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    Should You Adopt Using an Adoption Agency or Adoption Lawyer

    Dawn Davenport

    Differences between an adoption agency and an adoption atttorney

    Should you adopt with an adoption agency or adoption lawyer? Well, it depends…

    Are you confused about the differences between adopting a baby from adoption agencies or an adoption lawyers (also known as an independent adoptions)? You’re not alone–people new to adoption are often confused about how these two types of adoption differ and which one to use. In all but four states you have a choice between using an adoption attorney and an adoption agency when adopting an infant in the US.

    It is hard to make hard and fast distinctions between adopting through an adoption agency and adopting through an adoption attorney because there is a great deal of variation amongst adoption agencies and amongst adoption lawyers. Some agencies provide few of the resources expected of adoption agencies, while some attorneys provide more. I do think there are some general distinctions and what follows applies to the typical, not the exceptions.

    Ten Differences between Adopting through an Adoption Agency and an Adoption Lawyer

    1. In a typical independent adoption, the prospective parents take an active role in finding a birthmother, usually by networking, advertising, or by using the Internet. While adoptive parents may choose to do this in an adoption agency adoption, they may have the option of having the adoption agency do this for them.
    2. In some states (in some circumstances) infant adopted through an adoption agency must first go to a foster home before being placed with their adoptive parents. (This is not always the case.)
    3. Adoption agencies can handle infant domestic adoption, international adoptions, and foster care adoptions, and sometimes all three at the same agency. Adoption attorneys usually only handle independent domestic infant adoptions through birth parent relinquishment.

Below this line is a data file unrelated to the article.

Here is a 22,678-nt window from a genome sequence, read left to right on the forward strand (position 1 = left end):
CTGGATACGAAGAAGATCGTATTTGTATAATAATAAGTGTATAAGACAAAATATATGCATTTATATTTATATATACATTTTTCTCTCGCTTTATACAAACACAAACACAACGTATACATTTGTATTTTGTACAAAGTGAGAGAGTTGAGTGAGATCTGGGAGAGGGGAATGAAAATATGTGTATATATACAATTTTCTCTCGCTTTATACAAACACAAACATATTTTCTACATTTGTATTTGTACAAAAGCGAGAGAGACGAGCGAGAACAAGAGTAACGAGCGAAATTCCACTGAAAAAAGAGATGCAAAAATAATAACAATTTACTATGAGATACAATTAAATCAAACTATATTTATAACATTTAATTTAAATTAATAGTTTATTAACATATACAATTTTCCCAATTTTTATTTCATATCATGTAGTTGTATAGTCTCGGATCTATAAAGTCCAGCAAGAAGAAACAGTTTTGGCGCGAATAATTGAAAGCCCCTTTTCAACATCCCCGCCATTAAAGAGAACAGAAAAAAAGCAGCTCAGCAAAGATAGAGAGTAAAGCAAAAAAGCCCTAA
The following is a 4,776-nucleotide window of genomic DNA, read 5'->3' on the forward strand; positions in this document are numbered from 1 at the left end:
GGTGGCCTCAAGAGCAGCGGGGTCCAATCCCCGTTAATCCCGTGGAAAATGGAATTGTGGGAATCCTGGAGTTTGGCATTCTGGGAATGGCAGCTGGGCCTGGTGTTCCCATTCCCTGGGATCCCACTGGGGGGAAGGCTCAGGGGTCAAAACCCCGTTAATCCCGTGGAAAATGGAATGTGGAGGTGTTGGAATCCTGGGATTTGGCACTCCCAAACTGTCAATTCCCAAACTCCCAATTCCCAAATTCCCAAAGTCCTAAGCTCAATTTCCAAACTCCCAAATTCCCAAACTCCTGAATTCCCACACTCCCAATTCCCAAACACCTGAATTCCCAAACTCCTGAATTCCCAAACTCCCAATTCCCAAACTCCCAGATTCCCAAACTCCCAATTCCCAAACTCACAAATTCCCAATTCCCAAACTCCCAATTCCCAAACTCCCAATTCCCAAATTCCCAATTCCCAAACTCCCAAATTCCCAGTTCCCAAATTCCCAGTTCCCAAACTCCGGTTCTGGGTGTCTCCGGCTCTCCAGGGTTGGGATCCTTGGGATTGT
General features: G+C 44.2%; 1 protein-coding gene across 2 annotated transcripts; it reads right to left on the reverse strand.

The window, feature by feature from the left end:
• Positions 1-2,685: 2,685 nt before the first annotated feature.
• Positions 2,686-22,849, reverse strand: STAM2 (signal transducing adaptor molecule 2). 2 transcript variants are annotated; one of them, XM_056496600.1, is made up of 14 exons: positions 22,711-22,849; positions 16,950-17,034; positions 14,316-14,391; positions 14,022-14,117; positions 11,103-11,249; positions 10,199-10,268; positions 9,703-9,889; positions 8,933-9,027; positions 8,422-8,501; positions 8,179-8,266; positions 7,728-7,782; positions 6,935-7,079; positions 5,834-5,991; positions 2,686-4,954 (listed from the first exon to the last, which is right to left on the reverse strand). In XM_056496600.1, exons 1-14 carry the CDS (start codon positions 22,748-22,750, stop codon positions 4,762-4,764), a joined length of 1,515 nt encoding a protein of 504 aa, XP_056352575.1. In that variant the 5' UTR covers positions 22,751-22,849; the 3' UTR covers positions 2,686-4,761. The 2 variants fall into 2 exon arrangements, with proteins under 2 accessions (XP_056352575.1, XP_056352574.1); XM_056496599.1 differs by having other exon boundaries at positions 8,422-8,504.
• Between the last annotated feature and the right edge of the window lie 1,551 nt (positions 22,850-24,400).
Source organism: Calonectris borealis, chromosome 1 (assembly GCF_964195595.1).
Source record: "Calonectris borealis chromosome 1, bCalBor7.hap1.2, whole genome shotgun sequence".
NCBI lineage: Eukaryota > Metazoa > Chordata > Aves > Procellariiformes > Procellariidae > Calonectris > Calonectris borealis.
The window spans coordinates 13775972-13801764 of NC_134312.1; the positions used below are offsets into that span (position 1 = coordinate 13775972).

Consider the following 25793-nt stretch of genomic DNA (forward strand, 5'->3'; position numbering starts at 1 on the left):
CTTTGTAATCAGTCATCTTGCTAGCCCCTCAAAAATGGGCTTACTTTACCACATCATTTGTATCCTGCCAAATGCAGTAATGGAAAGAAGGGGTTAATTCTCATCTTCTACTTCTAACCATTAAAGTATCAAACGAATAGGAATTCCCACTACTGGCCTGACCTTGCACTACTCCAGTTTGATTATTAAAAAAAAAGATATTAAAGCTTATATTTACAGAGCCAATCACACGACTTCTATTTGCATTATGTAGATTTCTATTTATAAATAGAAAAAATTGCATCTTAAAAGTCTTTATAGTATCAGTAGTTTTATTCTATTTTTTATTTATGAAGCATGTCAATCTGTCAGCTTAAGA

4. Not all states allow adoption lawyers to help adoptive parents locate and screen expectant women who are considering placing their child for adoption.
    5. Usually the expectant woman or birthmother selects the adoptive family in both adoption agency adoptions and independent adoption attorney adoptions, but sometimes in an agency adoption, the agency will choose if the birth mother does not want to. This seldom happens with adoptions through adoption lawyers.
    6. As a general rule, adoption lawyers have fewer restrictions for adoptive parents (age, marital status, sexual orientation, # of divorces, religion), although it restrictions depend upon the agency and not all agencies have them.
    7. Adoption lawyers often do not have and do not require the same level of pre-adoption education as most adoption agencies. (I believe all adoptive parents should be well educated on the adoption and adoptive parenting before the adoption.)
    8. Most adoption agencies provide counseling to the expectant woman and the father and even her extended family throughout the pregnancy and after the adoption. Few adoption lawyer provide counseling as part of their service although they should be able to refer the expectant woman to a counselor and bill the adoptive parents.
    9. Most adoption attorneys do not provide ongoing support for adoptive families after the adoption has been finalized, although some are able to refer families to a therapist specializing in adoption issues or other resources. Not all adoption agencies have post adoption support, but many do and adoptive parents can choose to select one that provides this service.
    10. It is possible to find an adoption agency that charges on a sliding fee scale or does not charge birth mother medical expenses directly to the adoptive family, thus saving the adoptive family money. These payment options are seldom available with independent adoptions via an adoption attorney. Average cost, however, for adoptions are about the same regardless whether you adopt through an adoption agency or lawyer.

    What would you add? How did you decide whether to adopt from an adoption agency or adoption lawyer?

    Image credit:  l0s71

    20/11/2013 | by Dawn Davenport | Categories: Adoption, Adoption Blog, Blog | 14 Comments

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    14 Responses to Should You Adopt Using an Adoption Agency or Adoption Lawyer

    1. Pingback: Joy’s 31 Days on Adoption–Different Ways to Adopt Option #3 | Joy's Soapbox

    2. Maura says:

      We are still early in the home study process, but for us going with an agency was an easy decision. We are not confident about find a birth mother on our own. We wanted the guidance of the agency. We have also spent lots of money on fertility treatment to no avail. When we started the adoption process we want to be sure of just how much we would be spending and know that we would not completely deplete our resources and still have no child. For this reason we were not comfortable with a situation in which we paid the birth mother expenses out of pocket. We liked the shared risk aspect of the agency. It is also important to me that the expectant mothers are given counseling and make an informed decision and so we chose an agency we feel confident does a good job of this.